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2009 student protests in Austria

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Protests and occupation at the University of Vienna, October 2009.

In the wake of student protests in Austria since the end of October 2009 against restrictions on the access to higher education, many Austrian universities' lecture halls and rooms were occupied, including the two largest auditoriums in Austria at the University of Vienna.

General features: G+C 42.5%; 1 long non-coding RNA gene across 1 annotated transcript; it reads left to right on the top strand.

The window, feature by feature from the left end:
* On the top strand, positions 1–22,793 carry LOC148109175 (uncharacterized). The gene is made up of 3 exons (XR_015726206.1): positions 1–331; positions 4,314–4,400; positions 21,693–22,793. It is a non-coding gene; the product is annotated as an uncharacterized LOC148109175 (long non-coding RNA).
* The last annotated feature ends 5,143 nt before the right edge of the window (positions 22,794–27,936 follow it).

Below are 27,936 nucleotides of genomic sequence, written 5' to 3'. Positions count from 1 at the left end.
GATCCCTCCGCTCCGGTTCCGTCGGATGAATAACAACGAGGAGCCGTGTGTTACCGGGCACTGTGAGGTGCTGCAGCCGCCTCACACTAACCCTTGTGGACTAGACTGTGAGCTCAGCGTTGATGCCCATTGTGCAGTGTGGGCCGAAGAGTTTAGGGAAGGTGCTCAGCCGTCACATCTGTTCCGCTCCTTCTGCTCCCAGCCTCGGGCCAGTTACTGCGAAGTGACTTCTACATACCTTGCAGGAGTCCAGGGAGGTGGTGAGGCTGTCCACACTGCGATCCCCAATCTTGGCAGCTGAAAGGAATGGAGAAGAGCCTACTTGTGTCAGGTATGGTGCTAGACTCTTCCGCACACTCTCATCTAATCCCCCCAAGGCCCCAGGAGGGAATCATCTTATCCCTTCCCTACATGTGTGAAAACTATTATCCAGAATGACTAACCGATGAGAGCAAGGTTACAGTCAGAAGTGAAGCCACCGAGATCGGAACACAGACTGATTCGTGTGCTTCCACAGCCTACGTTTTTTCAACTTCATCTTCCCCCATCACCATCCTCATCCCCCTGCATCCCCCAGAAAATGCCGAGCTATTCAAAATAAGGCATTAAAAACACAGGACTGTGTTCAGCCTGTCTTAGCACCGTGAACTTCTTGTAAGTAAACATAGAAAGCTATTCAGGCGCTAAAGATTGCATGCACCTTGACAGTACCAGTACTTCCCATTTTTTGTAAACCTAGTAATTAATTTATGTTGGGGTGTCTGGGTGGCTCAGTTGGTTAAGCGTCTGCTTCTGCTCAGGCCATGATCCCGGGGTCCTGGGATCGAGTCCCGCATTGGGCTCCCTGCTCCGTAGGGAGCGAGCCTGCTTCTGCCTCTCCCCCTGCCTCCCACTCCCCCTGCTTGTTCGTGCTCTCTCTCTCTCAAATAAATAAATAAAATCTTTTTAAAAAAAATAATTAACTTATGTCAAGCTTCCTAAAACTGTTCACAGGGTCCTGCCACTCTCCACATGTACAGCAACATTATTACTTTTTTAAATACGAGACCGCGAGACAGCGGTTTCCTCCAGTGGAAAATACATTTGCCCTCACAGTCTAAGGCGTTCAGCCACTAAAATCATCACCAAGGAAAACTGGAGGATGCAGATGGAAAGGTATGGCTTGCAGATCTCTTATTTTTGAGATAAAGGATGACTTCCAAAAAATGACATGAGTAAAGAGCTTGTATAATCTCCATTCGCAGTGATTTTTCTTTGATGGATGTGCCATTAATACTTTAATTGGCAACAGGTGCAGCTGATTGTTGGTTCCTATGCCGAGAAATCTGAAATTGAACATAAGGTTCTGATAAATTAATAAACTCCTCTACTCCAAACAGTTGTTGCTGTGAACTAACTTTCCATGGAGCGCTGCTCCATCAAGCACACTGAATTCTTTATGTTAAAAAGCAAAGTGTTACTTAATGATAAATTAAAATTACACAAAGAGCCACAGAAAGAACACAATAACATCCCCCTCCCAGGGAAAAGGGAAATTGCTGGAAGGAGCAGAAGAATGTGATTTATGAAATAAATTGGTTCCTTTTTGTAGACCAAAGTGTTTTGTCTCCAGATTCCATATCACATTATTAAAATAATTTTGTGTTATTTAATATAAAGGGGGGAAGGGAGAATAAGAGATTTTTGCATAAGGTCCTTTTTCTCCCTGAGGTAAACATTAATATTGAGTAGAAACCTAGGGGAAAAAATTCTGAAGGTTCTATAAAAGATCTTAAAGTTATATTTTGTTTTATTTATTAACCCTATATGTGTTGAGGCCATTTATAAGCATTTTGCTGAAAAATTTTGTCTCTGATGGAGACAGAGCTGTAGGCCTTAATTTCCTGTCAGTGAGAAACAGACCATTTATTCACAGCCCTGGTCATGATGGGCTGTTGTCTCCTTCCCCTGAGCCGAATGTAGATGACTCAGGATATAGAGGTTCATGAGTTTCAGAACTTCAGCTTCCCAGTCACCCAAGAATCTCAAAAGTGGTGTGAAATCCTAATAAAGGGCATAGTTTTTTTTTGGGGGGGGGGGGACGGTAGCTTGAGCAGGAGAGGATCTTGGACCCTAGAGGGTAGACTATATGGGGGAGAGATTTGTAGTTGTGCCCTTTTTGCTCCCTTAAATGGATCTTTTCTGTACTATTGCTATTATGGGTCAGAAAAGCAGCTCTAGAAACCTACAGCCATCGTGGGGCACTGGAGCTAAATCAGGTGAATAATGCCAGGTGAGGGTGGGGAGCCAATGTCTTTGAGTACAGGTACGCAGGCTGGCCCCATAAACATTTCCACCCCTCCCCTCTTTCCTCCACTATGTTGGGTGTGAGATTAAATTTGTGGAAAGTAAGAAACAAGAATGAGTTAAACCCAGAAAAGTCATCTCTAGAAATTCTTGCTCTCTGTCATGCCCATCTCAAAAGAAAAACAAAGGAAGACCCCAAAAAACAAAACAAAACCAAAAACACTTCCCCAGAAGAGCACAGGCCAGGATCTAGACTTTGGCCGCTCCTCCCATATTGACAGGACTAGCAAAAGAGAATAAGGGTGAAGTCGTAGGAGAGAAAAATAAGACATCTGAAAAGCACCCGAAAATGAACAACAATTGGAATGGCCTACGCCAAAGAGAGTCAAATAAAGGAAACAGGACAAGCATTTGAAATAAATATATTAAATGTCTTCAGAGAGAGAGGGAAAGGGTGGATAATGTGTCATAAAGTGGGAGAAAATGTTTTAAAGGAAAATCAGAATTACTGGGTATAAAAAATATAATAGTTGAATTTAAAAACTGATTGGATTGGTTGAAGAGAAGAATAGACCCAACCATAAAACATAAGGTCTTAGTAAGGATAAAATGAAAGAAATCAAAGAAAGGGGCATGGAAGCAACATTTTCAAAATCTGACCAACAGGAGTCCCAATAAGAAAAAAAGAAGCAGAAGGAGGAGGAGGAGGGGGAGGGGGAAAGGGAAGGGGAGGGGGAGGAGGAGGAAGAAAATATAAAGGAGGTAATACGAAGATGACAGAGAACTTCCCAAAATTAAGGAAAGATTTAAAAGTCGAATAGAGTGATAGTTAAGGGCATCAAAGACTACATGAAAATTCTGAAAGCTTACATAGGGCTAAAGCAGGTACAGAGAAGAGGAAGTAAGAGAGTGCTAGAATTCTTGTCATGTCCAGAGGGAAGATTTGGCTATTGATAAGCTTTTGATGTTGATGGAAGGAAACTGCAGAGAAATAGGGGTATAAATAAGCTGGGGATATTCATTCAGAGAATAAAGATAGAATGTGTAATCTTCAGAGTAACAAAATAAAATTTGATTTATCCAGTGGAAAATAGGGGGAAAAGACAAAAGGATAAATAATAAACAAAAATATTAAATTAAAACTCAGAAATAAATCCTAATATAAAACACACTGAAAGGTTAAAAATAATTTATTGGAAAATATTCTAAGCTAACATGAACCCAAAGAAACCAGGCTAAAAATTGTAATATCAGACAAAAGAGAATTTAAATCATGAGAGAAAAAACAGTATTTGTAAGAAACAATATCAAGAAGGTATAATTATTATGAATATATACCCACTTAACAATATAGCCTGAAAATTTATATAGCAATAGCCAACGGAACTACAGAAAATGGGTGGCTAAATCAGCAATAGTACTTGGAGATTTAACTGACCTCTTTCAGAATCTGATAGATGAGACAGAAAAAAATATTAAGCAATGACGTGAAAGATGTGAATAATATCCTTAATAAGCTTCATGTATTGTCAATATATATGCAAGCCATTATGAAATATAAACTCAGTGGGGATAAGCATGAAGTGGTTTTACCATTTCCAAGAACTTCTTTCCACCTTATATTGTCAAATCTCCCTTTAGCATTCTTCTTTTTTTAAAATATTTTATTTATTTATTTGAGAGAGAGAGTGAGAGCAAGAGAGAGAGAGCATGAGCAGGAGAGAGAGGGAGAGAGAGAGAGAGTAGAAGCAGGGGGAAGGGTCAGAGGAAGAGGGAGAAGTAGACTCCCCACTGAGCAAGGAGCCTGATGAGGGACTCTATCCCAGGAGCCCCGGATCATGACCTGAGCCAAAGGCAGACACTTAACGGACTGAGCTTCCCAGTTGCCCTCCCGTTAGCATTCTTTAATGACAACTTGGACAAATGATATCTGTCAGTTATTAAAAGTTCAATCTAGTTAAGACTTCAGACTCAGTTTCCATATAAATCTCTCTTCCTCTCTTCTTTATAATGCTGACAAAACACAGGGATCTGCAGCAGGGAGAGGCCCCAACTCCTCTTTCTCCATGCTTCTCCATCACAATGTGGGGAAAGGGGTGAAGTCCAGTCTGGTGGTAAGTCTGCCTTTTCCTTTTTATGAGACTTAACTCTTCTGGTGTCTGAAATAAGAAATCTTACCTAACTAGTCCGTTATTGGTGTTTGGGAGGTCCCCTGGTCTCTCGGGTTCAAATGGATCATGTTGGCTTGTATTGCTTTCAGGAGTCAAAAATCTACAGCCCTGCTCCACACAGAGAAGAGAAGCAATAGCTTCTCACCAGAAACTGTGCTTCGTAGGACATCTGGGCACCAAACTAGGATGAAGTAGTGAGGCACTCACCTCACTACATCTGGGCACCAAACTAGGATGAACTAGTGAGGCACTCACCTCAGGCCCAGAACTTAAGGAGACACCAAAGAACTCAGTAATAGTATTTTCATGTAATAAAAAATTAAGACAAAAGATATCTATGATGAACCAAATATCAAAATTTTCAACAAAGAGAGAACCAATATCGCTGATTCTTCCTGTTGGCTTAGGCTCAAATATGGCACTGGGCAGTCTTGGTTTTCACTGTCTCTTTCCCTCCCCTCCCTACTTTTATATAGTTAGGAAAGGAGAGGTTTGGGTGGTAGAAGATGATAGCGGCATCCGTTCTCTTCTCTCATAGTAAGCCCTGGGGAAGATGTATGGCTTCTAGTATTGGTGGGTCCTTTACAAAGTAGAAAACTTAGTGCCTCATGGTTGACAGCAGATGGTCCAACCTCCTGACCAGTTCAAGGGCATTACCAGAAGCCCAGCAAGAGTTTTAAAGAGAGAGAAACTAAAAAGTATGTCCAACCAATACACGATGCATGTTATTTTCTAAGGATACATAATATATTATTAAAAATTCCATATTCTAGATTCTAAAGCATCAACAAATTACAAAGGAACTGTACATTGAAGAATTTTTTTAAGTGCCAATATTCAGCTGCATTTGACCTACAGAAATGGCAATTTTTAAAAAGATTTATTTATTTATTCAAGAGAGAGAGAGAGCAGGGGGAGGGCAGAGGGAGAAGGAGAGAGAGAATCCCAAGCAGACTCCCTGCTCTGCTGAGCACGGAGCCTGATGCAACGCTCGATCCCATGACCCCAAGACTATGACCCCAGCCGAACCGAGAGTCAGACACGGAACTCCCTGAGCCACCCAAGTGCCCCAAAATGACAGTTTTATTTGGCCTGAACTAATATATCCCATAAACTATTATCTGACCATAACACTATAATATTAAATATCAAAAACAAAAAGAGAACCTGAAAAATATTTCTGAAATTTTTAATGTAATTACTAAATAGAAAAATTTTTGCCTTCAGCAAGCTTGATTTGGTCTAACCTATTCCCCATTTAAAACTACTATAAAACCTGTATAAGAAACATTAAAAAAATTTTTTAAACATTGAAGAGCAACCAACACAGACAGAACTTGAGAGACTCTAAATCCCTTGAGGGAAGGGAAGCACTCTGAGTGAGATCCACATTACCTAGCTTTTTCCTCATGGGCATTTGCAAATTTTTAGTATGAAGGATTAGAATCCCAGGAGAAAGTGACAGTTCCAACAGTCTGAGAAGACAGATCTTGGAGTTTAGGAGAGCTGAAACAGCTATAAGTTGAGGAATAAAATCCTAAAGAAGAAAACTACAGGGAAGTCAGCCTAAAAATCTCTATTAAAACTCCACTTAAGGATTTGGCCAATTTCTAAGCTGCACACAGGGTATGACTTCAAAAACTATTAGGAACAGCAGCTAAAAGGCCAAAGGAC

The protests represent the largest Austrian education protests in recent years and led to a broad discussion about education policy. Personalities from the worlds of education, politics, civil society, trade unions, the arts and culture, and the media have commented on the protests and showed solidarity to some extent. The protesters represent grass-roots-efforts and are democratically organized; the internet plays a central role in communication. In addition to the demonstrations, various working groups were formed and started further actions. In the occupied rooms, plenaries were held to come to decisions, and cultural and educational events took place. The demands of the protesters include funding for and democratization of the universities, as well as the abolition or non-introduction of tuition fees. A central slogan of the protests is "education instead of vocational education" (Bildung statt Ausbildung). The protests often run under the joint symbolic motto "university on fire" (Uni brennt) or "our university" (Unsere Uni).